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Stupid Virginia Slapped By Judge

What should we do about privacy problems? Attack the person who found the problem!
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When Betty Ostergren, otherwise known as the "Virginia Watchdog" and on of my personal heroes, started posting social security numbers and other private data about state senators, she turned a few heads.

She got the information from the state's own public records websites where the senators were quick to pull some strings to get their information off the sites, but Betty refused to pull it off hers until they fixed the system that left all the other less-connected people vulnerable.

Their response was to draft a law for her specifically (what an honor!) that would make it illegal to disseminate any public records that contained Social Security numbers. Facing tens of thousands of dollars in fines, she was fortunately rescued by the Virginia ACLU who filed a lawsuit on her behalf.

And the good news is that the right decision was reached and the state of Virginia was told to eat crow. The saddest and sickest part of the whole situation is that they violently attacked the person who publicized what they were doing wrong while they made no effort to fix the wrong she exposed.

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Privacy Advocate Teaches State a Lesson – Posts Senators’ Private Data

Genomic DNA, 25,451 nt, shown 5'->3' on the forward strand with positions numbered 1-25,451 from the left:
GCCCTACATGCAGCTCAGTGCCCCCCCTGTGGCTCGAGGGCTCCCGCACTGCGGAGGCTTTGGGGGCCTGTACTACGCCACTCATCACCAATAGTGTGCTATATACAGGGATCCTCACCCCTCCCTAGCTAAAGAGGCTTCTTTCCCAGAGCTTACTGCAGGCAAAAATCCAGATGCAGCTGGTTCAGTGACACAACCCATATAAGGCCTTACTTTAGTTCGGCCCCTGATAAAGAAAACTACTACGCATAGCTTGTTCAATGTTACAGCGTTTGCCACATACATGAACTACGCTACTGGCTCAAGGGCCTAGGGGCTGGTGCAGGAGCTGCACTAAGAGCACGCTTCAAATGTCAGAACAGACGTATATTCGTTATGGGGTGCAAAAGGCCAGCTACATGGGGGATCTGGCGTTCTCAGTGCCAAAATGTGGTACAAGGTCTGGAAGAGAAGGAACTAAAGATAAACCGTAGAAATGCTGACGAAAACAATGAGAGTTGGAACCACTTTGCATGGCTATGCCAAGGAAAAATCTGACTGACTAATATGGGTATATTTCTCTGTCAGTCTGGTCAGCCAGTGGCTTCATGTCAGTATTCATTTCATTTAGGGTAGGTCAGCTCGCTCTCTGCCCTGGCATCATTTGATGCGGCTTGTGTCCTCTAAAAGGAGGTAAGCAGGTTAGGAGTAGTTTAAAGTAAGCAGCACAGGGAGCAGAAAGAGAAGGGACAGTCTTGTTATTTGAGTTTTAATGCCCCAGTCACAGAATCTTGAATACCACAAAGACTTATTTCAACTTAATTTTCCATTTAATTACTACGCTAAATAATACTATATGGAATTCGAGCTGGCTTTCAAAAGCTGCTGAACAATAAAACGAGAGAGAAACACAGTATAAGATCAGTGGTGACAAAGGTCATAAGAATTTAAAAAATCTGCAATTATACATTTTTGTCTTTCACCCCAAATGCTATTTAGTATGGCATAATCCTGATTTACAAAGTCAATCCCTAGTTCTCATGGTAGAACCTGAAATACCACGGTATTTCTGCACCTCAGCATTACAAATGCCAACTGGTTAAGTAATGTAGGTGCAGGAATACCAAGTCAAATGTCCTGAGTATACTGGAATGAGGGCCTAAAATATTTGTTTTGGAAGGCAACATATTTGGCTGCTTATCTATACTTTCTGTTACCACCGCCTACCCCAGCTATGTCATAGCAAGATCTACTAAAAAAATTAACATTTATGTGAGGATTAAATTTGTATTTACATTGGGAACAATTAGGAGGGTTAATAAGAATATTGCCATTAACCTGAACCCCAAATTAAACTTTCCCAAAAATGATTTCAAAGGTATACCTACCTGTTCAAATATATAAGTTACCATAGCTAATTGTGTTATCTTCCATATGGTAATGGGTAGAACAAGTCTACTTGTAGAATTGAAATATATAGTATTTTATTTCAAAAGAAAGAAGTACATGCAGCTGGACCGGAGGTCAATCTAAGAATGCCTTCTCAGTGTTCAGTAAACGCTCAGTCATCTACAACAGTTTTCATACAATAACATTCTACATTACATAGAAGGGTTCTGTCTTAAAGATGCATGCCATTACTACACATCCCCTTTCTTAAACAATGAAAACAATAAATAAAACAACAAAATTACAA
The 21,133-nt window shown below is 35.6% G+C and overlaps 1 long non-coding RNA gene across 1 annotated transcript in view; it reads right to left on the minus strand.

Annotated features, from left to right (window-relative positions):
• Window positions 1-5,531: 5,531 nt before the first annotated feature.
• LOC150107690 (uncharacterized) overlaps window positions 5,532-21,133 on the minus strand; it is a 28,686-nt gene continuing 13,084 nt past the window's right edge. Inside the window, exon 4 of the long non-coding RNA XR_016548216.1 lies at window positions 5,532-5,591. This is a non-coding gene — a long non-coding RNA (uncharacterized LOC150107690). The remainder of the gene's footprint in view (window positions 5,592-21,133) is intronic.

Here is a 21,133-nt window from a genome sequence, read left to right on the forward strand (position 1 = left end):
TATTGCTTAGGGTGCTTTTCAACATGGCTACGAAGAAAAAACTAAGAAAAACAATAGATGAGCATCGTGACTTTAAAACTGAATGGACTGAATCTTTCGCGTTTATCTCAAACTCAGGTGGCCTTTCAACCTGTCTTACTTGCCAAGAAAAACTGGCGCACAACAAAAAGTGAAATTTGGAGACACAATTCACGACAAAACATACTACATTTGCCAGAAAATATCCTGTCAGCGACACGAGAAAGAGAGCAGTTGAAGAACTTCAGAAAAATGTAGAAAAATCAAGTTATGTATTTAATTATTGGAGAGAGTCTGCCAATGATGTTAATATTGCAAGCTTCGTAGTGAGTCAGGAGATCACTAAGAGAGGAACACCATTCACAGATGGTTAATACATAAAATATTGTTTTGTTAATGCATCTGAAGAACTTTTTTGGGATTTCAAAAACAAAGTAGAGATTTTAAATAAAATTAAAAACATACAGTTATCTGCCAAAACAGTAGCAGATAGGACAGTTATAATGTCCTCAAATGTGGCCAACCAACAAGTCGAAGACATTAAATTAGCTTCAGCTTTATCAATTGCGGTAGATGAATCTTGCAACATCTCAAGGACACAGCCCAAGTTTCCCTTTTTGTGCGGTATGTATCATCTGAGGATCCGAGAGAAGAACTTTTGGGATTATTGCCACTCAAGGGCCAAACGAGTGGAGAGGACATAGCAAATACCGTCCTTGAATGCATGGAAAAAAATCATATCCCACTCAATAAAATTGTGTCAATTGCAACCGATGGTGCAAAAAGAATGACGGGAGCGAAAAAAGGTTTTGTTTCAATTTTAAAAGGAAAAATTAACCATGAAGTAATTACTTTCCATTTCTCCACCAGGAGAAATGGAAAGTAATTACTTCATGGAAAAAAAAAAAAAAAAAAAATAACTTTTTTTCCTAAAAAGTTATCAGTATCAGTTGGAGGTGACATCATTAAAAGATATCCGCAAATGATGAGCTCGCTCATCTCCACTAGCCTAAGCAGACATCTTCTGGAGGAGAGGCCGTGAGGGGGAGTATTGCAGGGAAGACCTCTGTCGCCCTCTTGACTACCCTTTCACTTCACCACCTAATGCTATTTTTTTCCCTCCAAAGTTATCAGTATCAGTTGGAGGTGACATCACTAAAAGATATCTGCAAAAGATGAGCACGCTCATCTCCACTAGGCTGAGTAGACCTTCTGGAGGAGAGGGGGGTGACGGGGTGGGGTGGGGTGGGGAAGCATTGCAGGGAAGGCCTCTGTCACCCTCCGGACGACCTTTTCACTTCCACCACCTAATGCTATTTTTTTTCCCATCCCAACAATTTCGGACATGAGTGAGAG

Golly. I wonder if posting private information online could be a problem
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This lady found Social Security Numbers on a state website. She's threatened to publicly release detailed instructions on how to find them like she did and to expose the SSNs of several important people in the state if they don't fix the problem.

A spokesman for the office responsible said:

The bulk of the "hundreds of thousands" of documents on the Web site are business filings, and only 5 percent or so are believed to include Social Security numbers

Why can't states realize that putting records online makes them available to the world instead of just local people? There's public information and global public information.

That aside, this lady is my hero and I hope she does post the data. I've often wondered how long it would take to solve some of our privacy woes if a few dozen members of congress had all their personal data posted on a website.

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